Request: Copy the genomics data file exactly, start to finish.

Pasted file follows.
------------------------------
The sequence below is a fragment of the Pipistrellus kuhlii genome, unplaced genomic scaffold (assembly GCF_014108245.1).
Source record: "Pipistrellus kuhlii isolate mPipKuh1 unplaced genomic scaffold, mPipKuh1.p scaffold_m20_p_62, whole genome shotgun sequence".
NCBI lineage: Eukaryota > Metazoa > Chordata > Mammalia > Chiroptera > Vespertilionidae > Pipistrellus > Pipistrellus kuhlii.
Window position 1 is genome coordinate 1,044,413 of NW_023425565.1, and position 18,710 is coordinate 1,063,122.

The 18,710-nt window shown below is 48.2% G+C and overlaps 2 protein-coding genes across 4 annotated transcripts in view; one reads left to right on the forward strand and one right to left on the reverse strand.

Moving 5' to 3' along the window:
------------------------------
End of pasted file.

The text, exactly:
The sequence below is a fragment of the Pipistrellus kuhlii genome, unplaced genomic scaffold (assembly GCF_014108245.1).
Source record: "Pipistrellus kuhlii isolate mPipKuh1 unplaced genomic scaffold, mPipKuh1.p scaffold_m20_p_62, whole genome shotgun sequence".
NCBI lineage: Eukaryota > Metazoa > Chordata > Mammalia > Chiroptera > Vespertilionidae > Pipistrellus > Pipistrellus kuhlii.
Window position 1 is genome coordinate 1,044,413 of NW_023425565.1, and position 18,710 is coordinate 1,063,122.

The 18,710-nt window shown below is 48.2% G+C and overlaps 2 protein-coding genes across 4 annotated transcripts in view; one reads left to right on the forward strand and one right to left on the reverse strand.

Moving 5' to 3' along the window: